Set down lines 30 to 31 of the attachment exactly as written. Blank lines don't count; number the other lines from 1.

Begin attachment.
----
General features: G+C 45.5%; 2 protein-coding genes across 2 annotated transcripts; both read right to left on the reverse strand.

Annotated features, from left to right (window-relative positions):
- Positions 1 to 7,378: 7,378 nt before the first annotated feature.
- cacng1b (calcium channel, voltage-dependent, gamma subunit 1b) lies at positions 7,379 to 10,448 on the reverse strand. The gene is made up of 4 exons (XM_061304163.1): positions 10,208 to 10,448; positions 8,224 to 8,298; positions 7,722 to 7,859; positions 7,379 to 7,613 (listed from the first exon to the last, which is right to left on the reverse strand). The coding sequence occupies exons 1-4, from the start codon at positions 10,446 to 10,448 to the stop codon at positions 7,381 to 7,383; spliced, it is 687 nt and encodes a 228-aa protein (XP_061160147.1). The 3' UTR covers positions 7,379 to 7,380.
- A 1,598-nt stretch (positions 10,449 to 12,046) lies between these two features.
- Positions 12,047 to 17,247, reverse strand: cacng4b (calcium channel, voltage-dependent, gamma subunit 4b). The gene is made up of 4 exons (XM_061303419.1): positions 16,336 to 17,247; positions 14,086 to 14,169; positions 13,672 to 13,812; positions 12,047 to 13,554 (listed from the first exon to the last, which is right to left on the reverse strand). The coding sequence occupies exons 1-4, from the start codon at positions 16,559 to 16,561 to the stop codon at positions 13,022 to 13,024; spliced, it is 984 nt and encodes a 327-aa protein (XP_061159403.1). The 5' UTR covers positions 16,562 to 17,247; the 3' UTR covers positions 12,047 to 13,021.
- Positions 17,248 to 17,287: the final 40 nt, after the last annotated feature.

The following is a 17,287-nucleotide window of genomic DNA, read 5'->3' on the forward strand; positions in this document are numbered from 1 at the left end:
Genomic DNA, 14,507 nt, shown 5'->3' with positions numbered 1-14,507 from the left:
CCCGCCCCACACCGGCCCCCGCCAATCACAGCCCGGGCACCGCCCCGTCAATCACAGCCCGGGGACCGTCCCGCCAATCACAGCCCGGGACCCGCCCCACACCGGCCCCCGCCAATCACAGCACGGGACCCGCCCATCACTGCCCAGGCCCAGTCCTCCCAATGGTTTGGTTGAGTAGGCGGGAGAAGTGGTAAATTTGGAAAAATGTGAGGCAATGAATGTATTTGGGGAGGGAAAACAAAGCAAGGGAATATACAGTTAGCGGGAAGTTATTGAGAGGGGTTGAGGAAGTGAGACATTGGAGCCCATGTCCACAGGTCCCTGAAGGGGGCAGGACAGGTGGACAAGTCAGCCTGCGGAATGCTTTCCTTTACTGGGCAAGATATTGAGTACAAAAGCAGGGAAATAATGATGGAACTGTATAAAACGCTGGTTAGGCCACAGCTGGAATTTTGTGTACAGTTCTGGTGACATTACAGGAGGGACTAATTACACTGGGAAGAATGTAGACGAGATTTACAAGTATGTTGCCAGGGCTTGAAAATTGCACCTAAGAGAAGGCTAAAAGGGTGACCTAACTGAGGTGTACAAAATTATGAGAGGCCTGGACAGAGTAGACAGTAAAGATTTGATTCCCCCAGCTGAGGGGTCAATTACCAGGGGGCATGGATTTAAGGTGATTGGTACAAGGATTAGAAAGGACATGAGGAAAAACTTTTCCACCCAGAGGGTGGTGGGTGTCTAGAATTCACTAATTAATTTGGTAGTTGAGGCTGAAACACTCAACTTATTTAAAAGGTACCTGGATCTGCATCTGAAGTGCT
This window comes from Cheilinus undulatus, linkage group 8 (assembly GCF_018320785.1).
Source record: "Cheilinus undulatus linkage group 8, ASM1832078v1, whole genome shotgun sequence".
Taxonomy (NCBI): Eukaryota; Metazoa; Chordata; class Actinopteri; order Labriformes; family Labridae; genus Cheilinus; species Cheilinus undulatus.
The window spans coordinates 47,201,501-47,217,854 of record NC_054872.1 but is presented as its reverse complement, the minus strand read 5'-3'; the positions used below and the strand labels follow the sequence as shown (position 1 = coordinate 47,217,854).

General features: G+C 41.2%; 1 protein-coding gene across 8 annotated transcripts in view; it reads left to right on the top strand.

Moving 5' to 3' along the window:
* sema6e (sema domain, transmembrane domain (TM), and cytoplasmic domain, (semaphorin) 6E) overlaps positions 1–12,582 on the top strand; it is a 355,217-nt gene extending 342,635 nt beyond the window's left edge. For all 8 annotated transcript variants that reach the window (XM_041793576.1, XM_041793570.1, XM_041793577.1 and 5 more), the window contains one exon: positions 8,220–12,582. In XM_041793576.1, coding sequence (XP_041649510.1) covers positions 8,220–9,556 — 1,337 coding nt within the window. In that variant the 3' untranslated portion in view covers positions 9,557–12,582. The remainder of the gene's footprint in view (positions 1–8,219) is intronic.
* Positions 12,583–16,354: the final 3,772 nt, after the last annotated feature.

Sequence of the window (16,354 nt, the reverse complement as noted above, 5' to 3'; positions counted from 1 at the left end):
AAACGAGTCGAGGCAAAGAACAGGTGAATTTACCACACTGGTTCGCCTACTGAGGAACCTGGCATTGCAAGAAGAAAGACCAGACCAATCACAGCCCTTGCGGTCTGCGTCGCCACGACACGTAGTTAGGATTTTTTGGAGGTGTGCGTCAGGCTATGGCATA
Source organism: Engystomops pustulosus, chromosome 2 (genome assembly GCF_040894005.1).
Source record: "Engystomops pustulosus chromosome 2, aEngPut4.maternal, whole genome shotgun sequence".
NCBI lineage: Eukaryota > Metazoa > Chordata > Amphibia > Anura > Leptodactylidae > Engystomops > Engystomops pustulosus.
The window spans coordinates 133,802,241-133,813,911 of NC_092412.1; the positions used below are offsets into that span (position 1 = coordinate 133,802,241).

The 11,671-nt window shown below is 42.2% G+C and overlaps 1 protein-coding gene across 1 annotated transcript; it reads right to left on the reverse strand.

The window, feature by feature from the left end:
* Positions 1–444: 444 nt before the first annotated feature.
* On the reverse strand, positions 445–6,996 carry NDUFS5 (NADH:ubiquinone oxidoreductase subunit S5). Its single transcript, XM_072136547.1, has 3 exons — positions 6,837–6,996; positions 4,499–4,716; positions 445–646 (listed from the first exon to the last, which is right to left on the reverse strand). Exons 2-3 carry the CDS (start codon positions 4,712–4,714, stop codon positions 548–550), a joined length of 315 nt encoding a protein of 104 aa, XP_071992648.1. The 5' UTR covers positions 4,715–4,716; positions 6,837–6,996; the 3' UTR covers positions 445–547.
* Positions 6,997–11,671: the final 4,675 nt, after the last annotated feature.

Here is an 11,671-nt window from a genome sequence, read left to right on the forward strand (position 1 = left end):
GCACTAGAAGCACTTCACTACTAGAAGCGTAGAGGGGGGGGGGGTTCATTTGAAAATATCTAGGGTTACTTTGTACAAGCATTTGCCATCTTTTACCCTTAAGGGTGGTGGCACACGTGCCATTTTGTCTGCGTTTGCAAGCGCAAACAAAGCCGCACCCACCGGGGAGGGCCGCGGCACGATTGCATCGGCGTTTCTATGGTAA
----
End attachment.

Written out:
Here is an 11,671-nt window from a genome sequence, read left to right on the forward strand (position 1 = left end):
GCACTAGAAGCACTTCACTACTAGAAGCGTAGAGGGGGGGGGGGTTCATTTGAAAATATCTAGGGTTACTTTGTACAAGCATTTGCCATCTTTTACCCTTAAGGGTGGTGGCACACGTGCCATTTTGTCTGCGTTTGCAAGCGCAAACAAAGCCGCACCCACCGGGGAGGGCCGCGGCACGATTGCATCGGCGTTTCTATGGTAA